Bishop’s shutout streak for Stars enhancing Vezina Trophy case

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There are two big points on the line Thursday night in Minnesota when the Wild host the Dallas Stars. Both are pursuing playoff spots in the Western Conference, but the Wild will face a tall task in trying to score on Ben Bishop, who’s been unbeatable of late.

Bishop has shutouts in each of his last three starts and hasn’t surrendered a goal since late in the second period of the Stars’ March 2 win over the St. Louis Blues. His shutout streak is currently 204:20, the second-longest in franchise history behind Eddie Belfour’s 219:26, which was set in 2000. He’s also the third goaltender in franchise history to record three straight shutouts, joining Belfour’s 2000 run and Cesare Maniago who did it in 1967.

“It’s just one of those things,” Bishop said after Tuesday’s win Buffalo. “I’ll take it. The wins are what’s important. Obviously the shutouts are nice but it’s not why we play the game. The guys are doing a great job in front of me, big blocks at important times, big penalty kills, and then a couple of posts. Things are going my way right now, just try to ride the high as long you can.”

Bishop’s play has NBCSN’s own Brian Boucher, who owns the NHL record for longest shutout streak at 332:01, a little nervous:

What this run for Bishop has also done is move the 32-year-old netminder into the Vezina Trophy discussion. He’s now tied for second in the league with six shutouts, tied for first among goaltenders with 35 appearances with a .935 even strength save percentage, and tied for third among goaltenders with 1,500 minutes played with a .869 high-danger save percentage (via Natural Stat Trick).

Another stat for Bishop’s Vezina resume? He’s third in the league with a plus-15.32 goals saved above average, which measures how many goals a goaltender has saved compared to a league-average netminder.

“There’s just a calmness to him, of when he’s stopping pucks and when he’s handling pucks, that you know when he’s really on top of his game,” said Stars head coach Jim Montgomery.

After falling short as a finalist in 2014 and 2016, could 2019 be Bishop’s year to take home hardware? At the moment, there are a good number of contenders with Frederik Andersen, Marc-Andre Fleury, Robin Lehner, and Andrei Vasilevskiy as some of the names in the mix. It will have to come down to who impressed the league’s 31 general managers the most when it’s time to vote.

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Sean Leahy is a writer for Pro Hockey Talk on NBC Sports. Drop him a line at phtblog@nbcsports.com or follow him on Twitter @Sean_Leahy.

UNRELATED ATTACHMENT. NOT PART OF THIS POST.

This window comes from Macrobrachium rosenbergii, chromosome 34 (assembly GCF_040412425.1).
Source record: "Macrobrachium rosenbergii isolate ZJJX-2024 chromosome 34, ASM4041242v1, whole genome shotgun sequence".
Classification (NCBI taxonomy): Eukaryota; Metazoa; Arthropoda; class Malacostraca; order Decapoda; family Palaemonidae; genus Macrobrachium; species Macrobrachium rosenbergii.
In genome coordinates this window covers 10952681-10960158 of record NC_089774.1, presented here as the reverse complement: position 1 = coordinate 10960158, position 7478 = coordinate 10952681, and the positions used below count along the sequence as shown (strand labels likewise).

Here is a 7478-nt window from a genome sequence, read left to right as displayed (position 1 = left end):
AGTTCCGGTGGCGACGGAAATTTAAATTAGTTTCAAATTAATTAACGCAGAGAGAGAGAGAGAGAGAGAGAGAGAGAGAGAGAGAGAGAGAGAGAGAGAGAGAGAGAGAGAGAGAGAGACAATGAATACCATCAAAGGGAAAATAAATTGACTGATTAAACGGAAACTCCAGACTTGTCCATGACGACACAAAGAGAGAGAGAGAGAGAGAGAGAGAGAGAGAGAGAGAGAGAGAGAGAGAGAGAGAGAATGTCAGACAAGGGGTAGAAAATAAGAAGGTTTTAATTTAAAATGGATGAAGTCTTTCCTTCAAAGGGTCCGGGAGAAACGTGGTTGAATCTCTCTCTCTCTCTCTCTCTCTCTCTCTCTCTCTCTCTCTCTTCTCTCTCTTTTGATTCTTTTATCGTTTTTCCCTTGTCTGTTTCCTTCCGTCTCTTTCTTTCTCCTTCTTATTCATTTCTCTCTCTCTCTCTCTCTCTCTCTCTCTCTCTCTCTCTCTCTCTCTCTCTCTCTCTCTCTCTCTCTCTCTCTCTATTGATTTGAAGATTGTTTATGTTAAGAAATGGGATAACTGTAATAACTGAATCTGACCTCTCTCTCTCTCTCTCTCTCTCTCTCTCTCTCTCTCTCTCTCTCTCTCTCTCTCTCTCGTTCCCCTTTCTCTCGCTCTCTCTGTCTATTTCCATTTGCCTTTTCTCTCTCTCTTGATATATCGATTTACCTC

Push for the Playoffs: Stars face busy stretch in hopes of securing wild card

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Push for the Playoffs will run every morning through the end of the 2018-19 NHL season. We’ll highlight the current playoff picture in both conferences, take a look at what the first-round matchups might look like, see who’s leading the race for the best odds in the draft lottery and more.

Tuesday night begins a vital stretch of games for the Dallas Stars. They currently hold the first wild card spot in the Western Conference with 14 games to play. Seven of their final 14 will come in the next 12 days — and that’s before the four-game western Canada road trip to end the month.

The importance of these upcoming games considering their position will mean a reliance on depth. That’s head coach Jim Montgomery’s plan as he expects to use some rotation in order to get fresh legs in his lineup.

“Going back to the four in six it is really important that we keep people fresh,” Montgomery said via the Stars website. “We saw Saturday that I would say that everyone except [Andrew] Cogliano and [Alexander] Radulov looked tired. So it is important that we can move bodies in and out.”

Saturday’s loss to the Chicago Blackahwks ended a four-game winning streak as they now head on the road for games in Buffalo and Minnesota before returning for a five-game homestand. The games against the Wild and next week against the Colorado Avalanche will feature important points on the line. There’s been some division on the outside of the Western Conference playoff picture as teams have finally started separating themselves a bit.

The Stars have been getting solid goaltending of late from both Ben Bishop and Anton Khudobin. They’ll need even more from them both as Montgomery will be leaning on them over this busy period hoping freshness can result in the accumulation of points that will provide a cushion.

IF THE PLAYOFFS STARTED TODAY
Lightning vs. Blue Jackets
Capitals vs. Penguins
Islanders vs. Hurricanes
Bruins vs. Maple Leafs

Sharks vs. Wild
Jets vs. Stars
Flames vs. Golden Knights
Predators vs. Blues

TODAY’S GAMES WITH PLAYOFF CONTENDERS
Stars at Sabres, 7 p.m. ET
Capitals at Penguins, 7 p.m. ET (NBCSN; live stream)
Bruins at Blue Jackets, 7:30 p.m. ET
Red Wings at Canadiens, 7:30 p.m. ET
Coyotes at Blues, 8 p.m. ET
Sharks at Jets, 8 p.m. ET
Devils at Flames, 9 p.m. ET
Predators at Ducks, 10 p.m. ET